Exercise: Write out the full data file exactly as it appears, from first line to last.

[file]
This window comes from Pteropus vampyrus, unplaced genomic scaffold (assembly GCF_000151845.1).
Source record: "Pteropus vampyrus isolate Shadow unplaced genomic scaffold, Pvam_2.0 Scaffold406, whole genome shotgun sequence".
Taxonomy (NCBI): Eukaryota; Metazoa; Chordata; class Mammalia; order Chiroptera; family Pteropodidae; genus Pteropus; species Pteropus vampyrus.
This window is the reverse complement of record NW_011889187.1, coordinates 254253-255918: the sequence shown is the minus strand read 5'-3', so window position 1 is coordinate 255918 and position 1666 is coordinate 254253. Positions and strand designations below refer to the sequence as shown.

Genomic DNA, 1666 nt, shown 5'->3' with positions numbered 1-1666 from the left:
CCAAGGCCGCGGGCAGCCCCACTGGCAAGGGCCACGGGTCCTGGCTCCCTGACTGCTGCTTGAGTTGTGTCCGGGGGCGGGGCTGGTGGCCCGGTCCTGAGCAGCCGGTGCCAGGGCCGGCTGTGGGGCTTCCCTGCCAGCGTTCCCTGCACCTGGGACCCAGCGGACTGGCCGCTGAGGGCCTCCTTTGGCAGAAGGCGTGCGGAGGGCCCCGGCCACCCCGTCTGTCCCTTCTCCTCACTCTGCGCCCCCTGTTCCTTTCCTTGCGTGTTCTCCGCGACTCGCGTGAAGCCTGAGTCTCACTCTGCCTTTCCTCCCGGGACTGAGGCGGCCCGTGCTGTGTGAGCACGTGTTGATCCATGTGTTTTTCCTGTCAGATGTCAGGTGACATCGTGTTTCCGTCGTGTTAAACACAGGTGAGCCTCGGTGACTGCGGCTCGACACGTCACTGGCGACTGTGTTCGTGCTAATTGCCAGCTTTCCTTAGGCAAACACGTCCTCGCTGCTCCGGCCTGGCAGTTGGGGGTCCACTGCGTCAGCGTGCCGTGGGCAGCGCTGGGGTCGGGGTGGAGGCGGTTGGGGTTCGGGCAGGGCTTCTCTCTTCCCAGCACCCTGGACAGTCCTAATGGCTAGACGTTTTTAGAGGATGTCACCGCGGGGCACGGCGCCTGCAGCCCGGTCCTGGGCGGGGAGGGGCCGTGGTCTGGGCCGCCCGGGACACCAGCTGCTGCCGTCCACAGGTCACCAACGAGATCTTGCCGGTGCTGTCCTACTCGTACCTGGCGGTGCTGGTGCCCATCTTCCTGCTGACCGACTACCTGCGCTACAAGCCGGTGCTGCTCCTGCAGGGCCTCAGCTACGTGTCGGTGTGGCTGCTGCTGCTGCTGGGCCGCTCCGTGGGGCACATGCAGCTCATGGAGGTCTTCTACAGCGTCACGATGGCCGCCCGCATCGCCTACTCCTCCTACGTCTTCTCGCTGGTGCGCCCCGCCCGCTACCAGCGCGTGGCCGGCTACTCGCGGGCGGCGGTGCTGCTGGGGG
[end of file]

This window comes from Pteropus vampyrus, unplaced genomic scaffold (assembly GCF_000151845.1).
Source record: "Pteropus vampyrus isolate Shadow unplaced genomic scaffold, Pvam_2.0 Scaffold406, whole genome shotgun sequence".
Taxonomy (NCBI): Eukaryota; Metazoa; Chordata; class Mammalia; order Chiroptera; family Pteropodidae; genus Pteropus; species Pteropus vampyrus.
This window is the reverse complement of record NW_011889187.1, coordinates 254253-255918: the sequence shown is the minus strand read 5'-3', so window position 1 is coordinate 255918 and position 1666 is coordinate 254253. Positions and strand designations below refer to the sequence as shown.

Genomic DNA, 1666 nt, shown 5'->3' with positions numbered 1-1666 from the left:
CCAAGGCCGCGGGCAGCCCCACTGGCAAGGGCCACGGGTCCTGGCTCCCTGACTGCTGCTTGAGTTGTGTCCGGGGGCGGGGCTGGTGGCCCGGTCCTGAGCAGCCGGTGCCAGGGCCGGCTGTGGGGCTTCCCTGCCAGCGTTCCCTGCACCTGGGACCCAGCGGACTGGCCGCTGAGGGCCTCCTTTGGCAGAAGGCGTGCGGAGGGCCCCGGCCACCCCGTCTGTCCCTTCTCCTCACTCTGCGCCCCCTGTTCCTTTCCTTGCGTGTTCTCCGCGACTCGCGTGAAGCCTGAGTCTCACTCTGCCTTTCCTCCCGGGACTGAGGCGGCCCGTGCTGTGTGAGCACGTGTTGATCCATGTGTTTTTCCTGTCAGATGTCAGGTGACATCGTGTTTCCGTCGTGTTAAACACAGGTGAGCCTCGGTGACTGCGGCTCGACACGTCACTGGCGACTGTGTTCGTGCTAATTGCCAGCTTTCCTTAGGCAAACACGTCCTCGCTGCTCCGGCCTGGCAGTTGGGGGTCCACTGCGTCAGCGTGCCGTGGGCAGCGCTGGGGTCGGGGTGGAGGCGGTTGGGGTTCGGGCAGGGCTTCTCTCTTCCCAGCACCCTGGACAGTCCTAATGGCTAGACGTTTTTAGAGGATGTCACCGCGGGGCACGGCGCCTGCAGCCCGGTCCTGGGCGGGGAGGGGCCGTGGTCTGGGCCGCCCGGGACACCAGCTGCTGCCGTCCACAGGTCACCAACGAGATCTTGCCGGTGCTGTCCTACTCGTACCTGGCGGTGCTGGTGCCCATCTTCCTGCTGACCGACTACCTGCGCTACAAGCCGGTGCTGCTCCTGCAGGGCCTCAGCTACGTGTCGGTGTGGCTGCTGCTGCTGCTGGGCCGCTCCGTGGGGCACATGCAGCTCATGGAGGTCTTCTACAGCGTCACGATGGCCGCCCGCATCGCCTACTCCTCCTACGTCTTCTCGCTGGTGCGCCCCGCCCGCTACCAGCGCGTGGCCGGCTACTCGCGGGCGGCGGTGCTGCTGGGGG